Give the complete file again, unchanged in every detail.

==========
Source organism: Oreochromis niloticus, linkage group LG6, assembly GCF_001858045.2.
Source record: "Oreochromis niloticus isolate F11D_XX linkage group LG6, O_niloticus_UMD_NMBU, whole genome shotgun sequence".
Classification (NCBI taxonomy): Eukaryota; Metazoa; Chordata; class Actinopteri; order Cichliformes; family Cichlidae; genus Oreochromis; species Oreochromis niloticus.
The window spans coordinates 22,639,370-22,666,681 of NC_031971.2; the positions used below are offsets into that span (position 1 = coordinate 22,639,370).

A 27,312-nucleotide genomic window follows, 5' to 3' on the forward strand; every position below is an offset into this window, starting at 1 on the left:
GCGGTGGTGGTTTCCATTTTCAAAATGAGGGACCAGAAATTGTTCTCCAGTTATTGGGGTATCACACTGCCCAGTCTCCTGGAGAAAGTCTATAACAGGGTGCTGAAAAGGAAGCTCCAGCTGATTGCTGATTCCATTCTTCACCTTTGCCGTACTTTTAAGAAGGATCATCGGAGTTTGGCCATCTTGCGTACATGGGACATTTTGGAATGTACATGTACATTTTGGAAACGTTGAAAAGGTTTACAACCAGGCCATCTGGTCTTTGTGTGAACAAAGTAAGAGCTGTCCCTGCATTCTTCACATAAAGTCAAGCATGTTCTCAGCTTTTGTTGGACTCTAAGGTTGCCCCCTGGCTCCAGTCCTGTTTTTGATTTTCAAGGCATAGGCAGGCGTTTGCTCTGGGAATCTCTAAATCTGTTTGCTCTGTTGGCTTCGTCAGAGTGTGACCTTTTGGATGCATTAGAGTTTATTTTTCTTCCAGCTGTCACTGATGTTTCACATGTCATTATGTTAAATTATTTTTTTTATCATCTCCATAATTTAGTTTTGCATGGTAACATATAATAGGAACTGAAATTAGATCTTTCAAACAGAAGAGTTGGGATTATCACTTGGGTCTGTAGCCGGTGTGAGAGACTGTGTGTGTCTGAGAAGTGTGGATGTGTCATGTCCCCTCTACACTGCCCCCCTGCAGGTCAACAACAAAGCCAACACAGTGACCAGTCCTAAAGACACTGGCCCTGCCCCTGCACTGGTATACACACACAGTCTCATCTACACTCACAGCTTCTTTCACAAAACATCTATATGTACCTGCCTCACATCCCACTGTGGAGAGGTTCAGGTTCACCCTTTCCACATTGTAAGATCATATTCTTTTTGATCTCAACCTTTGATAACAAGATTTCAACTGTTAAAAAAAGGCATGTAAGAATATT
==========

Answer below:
Source organism: Oreochromis niloticus, linkage group LG6, assembly GCF_001858045.2.
Source record: "Oreochromis niloticus isolate F11D_XX linkage group LG6, O_niloticus_UMD_NMBU, whole genome shotgun sequence".
Classification (NCBI taxonomy): Eukaryota; Metazoa; Chordata; class Actinopteri; order Cichliformes; family Cichlidae; genus Oreochromis; species Oreochromis niloticus.
The window spans coordinates 22,639,370-22,666,681 of NC_031971.2; the positions used below are offsets into that span (position 1 = coordinate 22,639,370).

A 27,312-nucleotide genomic window follows, 5' to 3' on the forward strand; every position below is an offset into this window, starting at 1 on the left:
GCGGTGGTGGTTTCCATTTTCAAAATGAGGGACCAGAAATTGTTCTCCAGTTATTGGGGTATCACACTGCCCAGTCTCCTGGAGAAAGTCTATAACAGGGTGCTGAAAAGGAAGCTCCAGCTGATTGCTGATTCCATTCTTCACCTTTGCCGTACTTTTAAGAAGGATCATCGGAGTTTGGCCATCTTGCGTACATGGGACATTTTGGAATGTACATGTACATTTTGGAAACGTTGAAAAGGTTTACAACCAGGCCATCTGGTCTTTGTGTGAACAAAGTAAGAGCTGTCCCTGCATTCTTCACATAAAGTCAAGCATGTTCTCAGCTTTTGTTGGACTCTAAGGTTGCCCCCTGGCTCCAGTCCTGTTTTTGATTTTCAAGGCATAGGCAGGCGTTTGCTCTGGGAATCTCTAAATCTGTTTGCTCTGTTGGCTTCGTCAGAGTGTGACCTTTTGGATGCATTAGAGTTTATTTTTCTTCCAGCTGTCACTGATGTTTCACATGTCATTATGTTAAATTATTTTTTTTATCATCTCCATAATTTAGTTTTGCATGGTAACATATAATAGGAACTGAAATTAGATCTTTCAAACAGAAGAGTTGGGATTATCACTTGGGTCTGTAGCCGGTGTGAGAGACTGTGTGTGTCTGAGAAGTGTGGATGTGTCATGTCCCCTCTACACTGCCCCCCTGCAGGTCAACAACAAAGCCAACACAGTGACCAGTCCTAAAGACACTGGCCCTGCCCCTGCACTGGTATACACACACAGTCTCATCTACACTCACAGCTTCTTTCACAAAACATCTATATGTACCTGCCTCACATCCCACTGTGGAGAGGTTCAGGTTCACCCTTTCCACATTGTAAGATCATATTCTTTTTGATCTCAACCTTTGATAACAAGATTTCAACTGTTAAAAAAAGGCATGTAAGAATATT